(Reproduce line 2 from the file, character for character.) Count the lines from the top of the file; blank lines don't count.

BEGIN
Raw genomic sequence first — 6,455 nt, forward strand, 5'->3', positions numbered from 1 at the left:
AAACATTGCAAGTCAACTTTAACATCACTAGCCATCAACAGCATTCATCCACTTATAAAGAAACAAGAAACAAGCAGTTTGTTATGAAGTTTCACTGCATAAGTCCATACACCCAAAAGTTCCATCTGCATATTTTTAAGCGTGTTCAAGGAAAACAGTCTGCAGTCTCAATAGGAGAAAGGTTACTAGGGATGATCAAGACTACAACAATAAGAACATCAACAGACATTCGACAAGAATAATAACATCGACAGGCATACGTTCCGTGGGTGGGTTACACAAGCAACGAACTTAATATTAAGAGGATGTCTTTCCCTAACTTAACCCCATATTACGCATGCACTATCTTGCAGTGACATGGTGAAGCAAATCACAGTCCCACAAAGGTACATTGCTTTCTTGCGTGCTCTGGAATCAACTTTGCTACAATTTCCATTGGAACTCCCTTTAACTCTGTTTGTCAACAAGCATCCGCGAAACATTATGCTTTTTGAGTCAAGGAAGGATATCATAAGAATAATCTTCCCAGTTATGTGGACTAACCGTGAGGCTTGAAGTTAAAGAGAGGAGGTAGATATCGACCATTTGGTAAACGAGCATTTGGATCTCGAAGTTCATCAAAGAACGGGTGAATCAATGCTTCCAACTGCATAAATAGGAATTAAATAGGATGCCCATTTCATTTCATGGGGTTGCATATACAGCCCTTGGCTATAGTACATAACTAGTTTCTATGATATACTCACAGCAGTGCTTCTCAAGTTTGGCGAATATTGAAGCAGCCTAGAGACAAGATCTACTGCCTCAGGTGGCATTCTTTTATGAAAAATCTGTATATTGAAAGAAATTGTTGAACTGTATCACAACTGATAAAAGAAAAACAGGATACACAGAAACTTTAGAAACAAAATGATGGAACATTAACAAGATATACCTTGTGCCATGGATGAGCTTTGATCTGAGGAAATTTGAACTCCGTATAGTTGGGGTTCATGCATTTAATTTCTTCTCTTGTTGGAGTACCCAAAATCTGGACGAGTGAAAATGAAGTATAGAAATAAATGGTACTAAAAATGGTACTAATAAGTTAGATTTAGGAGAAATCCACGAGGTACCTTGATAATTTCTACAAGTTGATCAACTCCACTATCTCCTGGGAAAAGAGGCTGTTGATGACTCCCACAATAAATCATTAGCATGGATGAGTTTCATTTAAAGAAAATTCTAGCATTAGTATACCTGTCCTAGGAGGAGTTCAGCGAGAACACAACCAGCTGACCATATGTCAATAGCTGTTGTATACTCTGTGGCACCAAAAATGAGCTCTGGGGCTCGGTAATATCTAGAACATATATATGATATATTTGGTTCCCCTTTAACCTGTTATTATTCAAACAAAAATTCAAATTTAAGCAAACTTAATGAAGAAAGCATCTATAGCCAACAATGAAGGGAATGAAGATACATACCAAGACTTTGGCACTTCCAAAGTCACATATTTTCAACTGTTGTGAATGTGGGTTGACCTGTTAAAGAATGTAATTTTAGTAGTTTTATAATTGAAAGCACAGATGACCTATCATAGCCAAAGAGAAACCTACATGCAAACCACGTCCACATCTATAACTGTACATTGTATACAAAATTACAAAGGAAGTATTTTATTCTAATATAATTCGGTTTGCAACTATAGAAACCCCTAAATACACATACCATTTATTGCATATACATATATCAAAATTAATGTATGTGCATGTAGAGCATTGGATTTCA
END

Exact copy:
AAACATTGCAAGTCAACTTTAACATCACTAGCCATCAACAGCATTCATCCACTTATAAAGAAACAAGAAACAAGCAGTTTGTTATGAAGTTTCACTGCATAAGTCCATACACCCAAAAGTTCCATCTGCATATTTTTAAGCGTGTTCAAGGAAAACAGTCTGCAGTCTCAATAGGAGAAAGGTTACTAGGGATGATCAAGACTACAACAATAAGAACATCAACAGACATTCGACAAGAATAATAACATCGACAGGCATACGTTCCGTGGGTGGGTTACACAAGCAACGAACTTAATATTAAGAGGATGTCTTTCCCTAACTTAACCCCATATTACGCATGCACTATCTTGCAGTGACATGGTGAAGCAAATCACAGTCCCACAAAGGTACATTGCTTTCTTGCGTGCTCTGGAATCAACTTTGCTACAATTTCCATTGGAACTCCCTTTAACTCTGTTTGTCAACAAGCATCCGCGAAACATTATGCTTTTTGAGTCAAGGAAGGATATCATAAGAATAATCTTCCCAGTTATGTGGACTAACCGTGAGGCTTGAAGTTAAAGAGAGGAGGTAGATATCGACCATTTGGTAAACGAGCATTTGGATCTCGAAGTTCATCAAAGAACGGGTGAATCAATGCTTCCAACTGCATAAATAGGAATTAAATAGGATGCCCATTTCATTTCATGGGGTTGCATATACAGCCCTTGGCTATAGTACATAACTAGTTTCTATGATATACTCACAGCAGTGCTTCTCAAGTTTGGCGAATATTGAAGCAGCCTAGAGACAAGATCTACTGCCTCAGGTGGCATTCTTTTATGAAAAATCTGTATATTGAAAGAAATTGTTGAACTGTATCACAACTGATAAAAGAAAAACAGGATACACAGAAACTTTAGAAACAAAATGATGGAACATTAACAAGATATACCTTGTGCCATGGATGAGCTTTGATCTGAGGAAATTTGAACTCCGTATAGTTGGGGTTCATGCATTTAATTTCTTCTCTTGTTGGAGTACCCAAAATCTGGACGAGTGAAAATGAAGTATAGAAATAAATGGTACTAAAAATGGTACTAATAAGTTAGATTTAGGAGAAATCCACGAGGTACCTTGATAATTTCTACAAGTTGATCAACTCCACTATCTCCTGGGAAAAGAGGCTGTTGATGACTCCCACAATAAATCATTAGCATGGATGAGTTTCATTTAAAGAAAATTCTAGCATTAGTATACCTGTCCTAGGAGGAGTTCAGCGAGAACACAACCAGCTGACCATATGTCAATAGCTGTTGTATACTCTGTGGCACCAAAAATGAGCTCTGGGGCTCGGTAATATCTAGAACATATATATGATATATTTGGTTCCCCTTTAACCTGTTATTATTCAAACAAAAATTCAAATTTAAGCAAACTTAATGAAGAAAGCATCTATAGCCAACAATGAAGGGAATGAAGATACATACCAAGACTTTGGCACTTCCAAAGTCACATATTTTCAACTGTTGTGAATGTGGGTTGACCTGTTAAAGAATGTAATTTTAGTAGTTTTATAATTGAAAGCACAGATGACCTATCATAGCCAAAGAGAAACCTACATGCAAACCACGTCCACATCTATAACTGTACATTGTATACAAAATTACAAAGGAAGTATTTTATTCTAATATAATTCGGTTTGCAACTATAGAAACCCCTAAATACACATACCATTTATTGCATATACATATATCAAAATTAATGTATGTGCATGTAGAGCATTGGATTTCA